On this week’s podcast from the Beijing Hour morning show on CRI Radio’s EZFM 91.5, we spend 5 minutes talking first about an exciting meta-analysis that everyone can relate to: chocolate. This study examined all relevant research and found that regular eaters of chocolate had a 37% reduction in cardiovascular disease and a 29% reduction in stroke. But which chocolate is best, and wouldn’t sugars and fat outweigh any goodness? Listen and find out. Also, we talk about a Shanghai Daily article discussing a Shanghai anesthesiologist who has started his own medical myth-busting website (in Chinese). For example, he discusses how a cactus does nothing to decrease ionizing radiation from your computer screens — mostly because there is no ionizing radiation from your LCD screen, and also because a cactus has no unique radiation-absorbing property better than any other houseplant or a plate of water.
You can click here to listen to the 5-minute podcast, or click on the arrow below:
Regarding the chocolate case, here’s the abstract from the published journal, BMJ (http://www.bmj.com/content/343/bmj.d4488.long):
Results: From 4576 references seven studies met the inclusion criteria (including 114 009 participants). None of the studies was a randomised trial, six were cohort studies, and one a cross sectional study. Large variation was observed between these seven studies for measurement of chocolate consumption, methods, and outcomes evaluated. Five of the seven studies reported a beneficial association between higher levels of chocolate consumption and the risk of cardiometabolic disorders. The highest levels of chocolate consumption were associated with a 37% reduction in cardiovascular disease (relative risk 0.63 (95% confidence interval 0.44 to 0.90)) and a 29% reduction in stroke compared with the lowest levels.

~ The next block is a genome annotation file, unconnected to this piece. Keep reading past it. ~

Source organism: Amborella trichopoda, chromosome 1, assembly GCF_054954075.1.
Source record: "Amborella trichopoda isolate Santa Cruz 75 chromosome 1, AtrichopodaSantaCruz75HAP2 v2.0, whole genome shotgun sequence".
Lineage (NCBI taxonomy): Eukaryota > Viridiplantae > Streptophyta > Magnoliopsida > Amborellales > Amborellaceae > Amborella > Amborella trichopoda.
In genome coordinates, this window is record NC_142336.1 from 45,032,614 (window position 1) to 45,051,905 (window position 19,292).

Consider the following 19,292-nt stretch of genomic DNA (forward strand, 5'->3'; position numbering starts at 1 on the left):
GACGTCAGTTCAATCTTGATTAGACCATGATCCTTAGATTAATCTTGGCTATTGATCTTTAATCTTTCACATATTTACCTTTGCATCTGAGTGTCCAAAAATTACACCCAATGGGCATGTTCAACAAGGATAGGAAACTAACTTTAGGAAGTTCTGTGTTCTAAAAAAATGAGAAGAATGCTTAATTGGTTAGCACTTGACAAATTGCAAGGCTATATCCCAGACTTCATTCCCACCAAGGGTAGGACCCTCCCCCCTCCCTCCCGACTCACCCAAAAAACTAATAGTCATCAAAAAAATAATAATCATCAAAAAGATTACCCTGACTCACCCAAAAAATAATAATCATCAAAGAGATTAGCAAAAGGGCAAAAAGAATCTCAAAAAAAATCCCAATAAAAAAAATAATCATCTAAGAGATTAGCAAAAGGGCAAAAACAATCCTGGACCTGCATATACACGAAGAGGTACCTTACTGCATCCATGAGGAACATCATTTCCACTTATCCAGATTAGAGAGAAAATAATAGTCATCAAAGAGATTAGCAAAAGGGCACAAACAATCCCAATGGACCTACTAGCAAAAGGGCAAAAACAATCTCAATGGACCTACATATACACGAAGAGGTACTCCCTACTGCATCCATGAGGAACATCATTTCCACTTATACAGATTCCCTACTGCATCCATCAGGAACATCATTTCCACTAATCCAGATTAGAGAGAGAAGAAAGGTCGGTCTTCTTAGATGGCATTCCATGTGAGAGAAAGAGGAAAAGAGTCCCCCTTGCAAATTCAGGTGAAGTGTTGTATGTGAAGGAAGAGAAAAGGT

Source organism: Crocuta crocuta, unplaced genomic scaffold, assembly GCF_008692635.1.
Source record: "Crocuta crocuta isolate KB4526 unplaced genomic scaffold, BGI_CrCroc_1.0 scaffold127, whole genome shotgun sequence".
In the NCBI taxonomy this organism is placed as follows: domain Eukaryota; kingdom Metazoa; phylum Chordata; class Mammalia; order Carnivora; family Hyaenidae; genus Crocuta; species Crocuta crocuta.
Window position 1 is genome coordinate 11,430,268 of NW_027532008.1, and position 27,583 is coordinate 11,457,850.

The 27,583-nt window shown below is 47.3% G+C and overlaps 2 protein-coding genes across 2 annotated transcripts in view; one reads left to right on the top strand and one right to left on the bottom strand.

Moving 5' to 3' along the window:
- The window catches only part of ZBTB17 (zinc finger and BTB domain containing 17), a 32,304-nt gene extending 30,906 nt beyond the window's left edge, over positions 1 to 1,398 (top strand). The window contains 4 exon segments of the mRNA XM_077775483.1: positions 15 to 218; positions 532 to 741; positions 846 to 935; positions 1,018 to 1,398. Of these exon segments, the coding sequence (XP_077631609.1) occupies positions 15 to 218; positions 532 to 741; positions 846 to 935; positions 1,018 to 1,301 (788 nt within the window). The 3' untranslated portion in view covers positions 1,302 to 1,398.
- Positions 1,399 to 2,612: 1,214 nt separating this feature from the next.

Conclusions: Based on observational evidence, levels of chocolate consumption seem to be associated with a substantial reduction in the risk of cardiometabolic disorders. Further experimental studies are required to confirm a potentially beneficial effect of chocolate consumption.
And here’s an excerpt from a good review from the cardiovascular website, theheart.org (Chocolate is good for your heart! | theheart.org):
Paris, France – In a city renowned for its love of food, it is only fitting that researchers presented the results of a new study in Paris, France, showing that chocolate is good for the heart and brain. In a presentation at the European Society of Cardiology (ESC) 2011 Congress, British investigators are reporting that individuals who ate the most chocolate had a 37% lower risk of cardiovascular disease and a 29% lower risk of stroke compared with individuals who ate the least amount of chocolate.
In the study, published online August 29, 2011 in BMJ to coincide with the ESC presentation, Dr Adriana Buitrago-Lopez (University of Cambridge, UK) and colleagues state: “Although overconsumption can have harmful effects, the existing studies generally agree on a potential beneficial association of chocolate consumption with a lower risk of cardiometabolic disorders. Our findings confirm this, and we found that higher levels of chocolate consumption might be associated with a one-third reduction in the risk of developing cardiovascular disease.”…
…”These favorable effects seem mainly mediated by the high content of polyphenols present in cocoa products and are probably accrued through the increasing bioavailability of nitric oxide, which subsequently might lead to improvements in endothelial function, reductions in platelet function, and additional beneficial effects on blood pressure, insulin resistance, and blood lipids,” conclude Buitrago-Lopez and colleagues.
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